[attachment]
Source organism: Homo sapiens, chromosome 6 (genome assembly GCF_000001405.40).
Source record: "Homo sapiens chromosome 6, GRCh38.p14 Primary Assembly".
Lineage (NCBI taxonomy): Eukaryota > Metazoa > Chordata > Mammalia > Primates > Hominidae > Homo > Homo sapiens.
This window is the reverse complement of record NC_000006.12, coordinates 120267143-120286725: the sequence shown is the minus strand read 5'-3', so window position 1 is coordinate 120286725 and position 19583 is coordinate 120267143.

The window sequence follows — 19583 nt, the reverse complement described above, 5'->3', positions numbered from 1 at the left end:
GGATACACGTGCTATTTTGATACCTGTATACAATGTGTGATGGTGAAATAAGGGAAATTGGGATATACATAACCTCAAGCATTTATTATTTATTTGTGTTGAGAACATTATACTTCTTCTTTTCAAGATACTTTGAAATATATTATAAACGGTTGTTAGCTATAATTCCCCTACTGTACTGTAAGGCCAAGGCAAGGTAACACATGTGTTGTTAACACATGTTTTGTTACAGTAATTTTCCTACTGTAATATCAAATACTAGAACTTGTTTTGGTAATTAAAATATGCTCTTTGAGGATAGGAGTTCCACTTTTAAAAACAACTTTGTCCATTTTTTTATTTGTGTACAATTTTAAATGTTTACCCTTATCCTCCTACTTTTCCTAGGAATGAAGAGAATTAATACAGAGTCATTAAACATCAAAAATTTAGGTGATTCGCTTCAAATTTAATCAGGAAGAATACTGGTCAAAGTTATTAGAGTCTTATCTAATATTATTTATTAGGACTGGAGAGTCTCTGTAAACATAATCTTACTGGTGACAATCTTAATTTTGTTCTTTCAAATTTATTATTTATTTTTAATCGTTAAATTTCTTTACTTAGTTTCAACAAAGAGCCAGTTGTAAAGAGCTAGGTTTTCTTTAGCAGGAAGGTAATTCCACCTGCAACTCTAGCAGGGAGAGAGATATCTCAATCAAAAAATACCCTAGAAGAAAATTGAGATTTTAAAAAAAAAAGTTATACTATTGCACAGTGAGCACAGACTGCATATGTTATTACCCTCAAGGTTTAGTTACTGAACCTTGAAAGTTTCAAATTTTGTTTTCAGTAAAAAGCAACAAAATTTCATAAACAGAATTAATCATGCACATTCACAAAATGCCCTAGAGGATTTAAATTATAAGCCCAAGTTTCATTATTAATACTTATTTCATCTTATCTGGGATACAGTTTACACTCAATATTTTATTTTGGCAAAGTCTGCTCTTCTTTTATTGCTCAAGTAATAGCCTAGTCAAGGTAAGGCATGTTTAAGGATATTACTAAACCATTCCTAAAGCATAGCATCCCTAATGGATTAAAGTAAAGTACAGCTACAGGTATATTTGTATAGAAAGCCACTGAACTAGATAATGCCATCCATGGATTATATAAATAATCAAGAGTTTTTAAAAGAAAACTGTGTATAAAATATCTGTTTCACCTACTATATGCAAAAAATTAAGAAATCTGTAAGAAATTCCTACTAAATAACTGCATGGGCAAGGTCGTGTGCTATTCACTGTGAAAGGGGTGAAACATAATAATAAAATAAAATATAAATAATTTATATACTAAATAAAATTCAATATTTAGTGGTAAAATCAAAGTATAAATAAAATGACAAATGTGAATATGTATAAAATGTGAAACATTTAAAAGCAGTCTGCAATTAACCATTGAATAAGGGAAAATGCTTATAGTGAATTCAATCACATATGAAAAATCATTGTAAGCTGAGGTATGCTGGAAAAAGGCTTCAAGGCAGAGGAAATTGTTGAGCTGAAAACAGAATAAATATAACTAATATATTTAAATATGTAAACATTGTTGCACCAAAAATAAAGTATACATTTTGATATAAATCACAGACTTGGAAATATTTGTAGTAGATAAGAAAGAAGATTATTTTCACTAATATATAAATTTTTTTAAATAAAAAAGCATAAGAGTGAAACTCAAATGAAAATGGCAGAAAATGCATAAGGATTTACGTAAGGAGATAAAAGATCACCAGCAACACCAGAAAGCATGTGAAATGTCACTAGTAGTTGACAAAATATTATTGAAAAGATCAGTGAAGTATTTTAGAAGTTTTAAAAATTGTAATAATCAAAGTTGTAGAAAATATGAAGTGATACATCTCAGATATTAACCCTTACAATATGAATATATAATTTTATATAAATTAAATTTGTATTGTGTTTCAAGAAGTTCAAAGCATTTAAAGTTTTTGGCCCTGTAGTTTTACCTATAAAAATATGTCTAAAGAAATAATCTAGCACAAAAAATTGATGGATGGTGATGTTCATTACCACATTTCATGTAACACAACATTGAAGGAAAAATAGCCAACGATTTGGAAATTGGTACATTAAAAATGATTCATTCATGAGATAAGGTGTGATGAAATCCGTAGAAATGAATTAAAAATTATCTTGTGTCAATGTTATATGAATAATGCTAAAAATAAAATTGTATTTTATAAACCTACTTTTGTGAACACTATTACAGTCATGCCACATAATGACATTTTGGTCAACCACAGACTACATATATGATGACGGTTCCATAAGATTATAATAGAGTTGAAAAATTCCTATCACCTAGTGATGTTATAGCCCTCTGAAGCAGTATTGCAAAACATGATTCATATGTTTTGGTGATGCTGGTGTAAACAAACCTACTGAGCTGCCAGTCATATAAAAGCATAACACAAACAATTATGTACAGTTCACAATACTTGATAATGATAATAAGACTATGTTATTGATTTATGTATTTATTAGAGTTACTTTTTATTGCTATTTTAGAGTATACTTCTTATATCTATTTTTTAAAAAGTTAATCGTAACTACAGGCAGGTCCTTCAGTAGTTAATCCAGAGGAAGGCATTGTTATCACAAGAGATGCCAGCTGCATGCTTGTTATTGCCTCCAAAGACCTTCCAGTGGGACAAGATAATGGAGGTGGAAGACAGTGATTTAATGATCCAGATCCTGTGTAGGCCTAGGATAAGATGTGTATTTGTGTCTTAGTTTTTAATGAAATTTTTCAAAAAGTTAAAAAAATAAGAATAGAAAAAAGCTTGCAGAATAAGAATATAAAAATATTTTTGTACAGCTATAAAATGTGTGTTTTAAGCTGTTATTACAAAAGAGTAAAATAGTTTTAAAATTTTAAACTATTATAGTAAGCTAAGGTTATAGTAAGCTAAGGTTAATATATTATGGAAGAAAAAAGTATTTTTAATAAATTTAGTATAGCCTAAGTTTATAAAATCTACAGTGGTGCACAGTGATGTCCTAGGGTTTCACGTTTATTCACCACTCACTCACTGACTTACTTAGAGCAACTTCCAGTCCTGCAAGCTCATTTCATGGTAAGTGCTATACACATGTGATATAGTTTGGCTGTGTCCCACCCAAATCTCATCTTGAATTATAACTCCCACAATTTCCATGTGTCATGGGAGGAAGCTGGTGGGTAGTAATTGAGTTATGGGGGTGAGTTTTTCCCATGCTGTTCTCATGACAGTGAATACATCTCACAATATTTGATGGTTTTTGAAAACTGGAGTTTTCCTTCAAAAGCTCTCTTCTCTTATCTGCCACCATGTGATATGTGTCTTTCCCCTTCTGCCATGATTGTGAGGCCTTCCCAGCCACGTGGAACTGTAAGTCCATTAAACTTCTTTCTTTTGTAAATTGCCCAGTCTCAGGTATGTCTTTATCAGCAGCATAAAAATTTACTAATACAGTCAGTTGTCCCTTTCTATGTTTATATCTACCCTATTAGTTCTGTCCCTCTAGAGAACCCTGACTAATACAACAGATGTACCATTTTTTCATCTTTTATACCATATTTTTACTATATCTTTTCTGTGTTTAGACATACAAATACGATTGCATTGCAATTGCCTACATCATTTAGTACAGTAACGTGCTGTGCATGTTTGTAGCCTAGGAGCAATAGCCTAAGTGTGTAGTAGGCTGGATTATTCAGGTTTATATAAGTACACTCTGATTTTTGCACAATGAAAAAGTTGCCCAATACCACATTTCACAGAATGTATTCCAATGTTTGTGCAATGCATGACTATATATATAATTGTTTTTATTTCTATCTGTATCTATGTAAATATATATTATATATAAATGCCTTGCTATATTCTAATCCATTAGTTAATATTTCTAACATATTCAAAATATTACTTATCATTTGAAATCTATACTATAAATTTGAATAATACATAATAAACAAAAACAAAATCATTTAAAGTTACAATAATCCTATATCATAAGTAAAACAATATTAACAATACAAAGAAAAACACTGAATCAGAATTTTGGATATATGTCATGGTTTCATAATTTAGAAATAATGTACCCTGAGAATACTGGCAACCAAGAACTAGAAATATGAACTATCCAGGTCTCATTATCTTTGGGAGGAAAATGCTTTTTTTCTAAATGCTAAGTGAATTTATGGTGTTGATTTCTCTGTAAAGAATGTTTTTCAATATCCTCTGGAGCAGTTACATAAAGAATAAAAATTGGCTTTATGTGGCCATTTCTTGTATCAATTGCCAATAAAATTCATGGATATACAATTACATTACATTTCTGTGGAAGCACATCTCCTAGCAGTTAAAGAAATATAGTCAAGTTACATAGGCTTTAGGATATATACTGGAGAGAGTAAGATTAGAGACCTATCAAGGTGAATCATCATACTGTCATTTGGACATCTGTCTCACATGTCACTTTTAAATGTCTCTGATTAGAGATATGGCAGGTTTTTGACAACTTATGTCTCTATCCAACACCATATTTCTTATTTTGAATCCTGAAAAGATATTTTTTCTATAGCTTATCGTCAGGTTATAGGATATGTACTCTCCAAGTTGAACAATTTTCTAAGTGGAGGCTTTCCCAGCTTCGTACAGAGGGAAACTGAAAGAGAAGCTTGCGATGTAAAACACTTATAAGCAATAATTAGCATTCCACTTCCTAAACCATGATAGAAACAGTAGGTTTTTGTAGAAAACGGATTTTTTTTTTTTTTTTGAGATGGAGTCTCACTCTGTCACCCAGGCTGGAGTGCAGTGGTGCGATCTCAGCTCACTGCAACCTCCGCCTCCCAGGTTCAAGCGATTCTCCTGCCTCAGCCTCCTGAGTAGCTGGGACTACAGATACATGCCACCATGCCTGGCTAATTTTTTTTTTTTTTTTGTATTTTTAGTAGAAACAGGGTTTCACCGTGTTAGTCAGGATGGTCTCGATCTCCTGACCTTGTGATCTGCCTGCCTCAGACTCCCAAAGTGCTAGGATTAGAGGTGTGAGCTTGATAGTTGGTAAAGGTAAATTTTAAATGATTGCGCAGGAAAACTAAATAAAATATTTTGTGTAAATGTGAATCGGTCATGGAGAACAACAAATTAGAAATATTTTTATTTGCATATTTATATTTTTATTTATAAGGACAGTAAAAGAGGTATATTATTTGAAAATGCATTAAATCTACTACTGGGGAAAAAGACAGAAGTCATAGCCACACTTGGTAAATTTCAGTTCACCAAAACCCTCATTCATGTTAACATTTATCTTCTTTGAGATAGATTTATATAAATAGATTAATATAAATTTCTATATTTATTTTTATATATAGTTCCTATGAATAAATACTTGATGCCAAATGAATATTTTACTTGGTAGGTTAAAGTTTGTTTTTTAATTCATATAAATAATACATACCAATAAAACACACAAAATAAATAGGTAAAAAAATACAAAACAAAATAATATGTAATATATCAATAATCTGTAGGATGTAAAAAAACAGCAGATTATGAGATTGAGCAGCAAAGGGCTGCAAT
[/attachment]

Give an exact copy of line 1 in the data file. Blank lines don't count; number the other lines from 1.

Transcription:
Source organism: Homo sapiens, chromosome 6 (genome assembly GCF_000001405.40).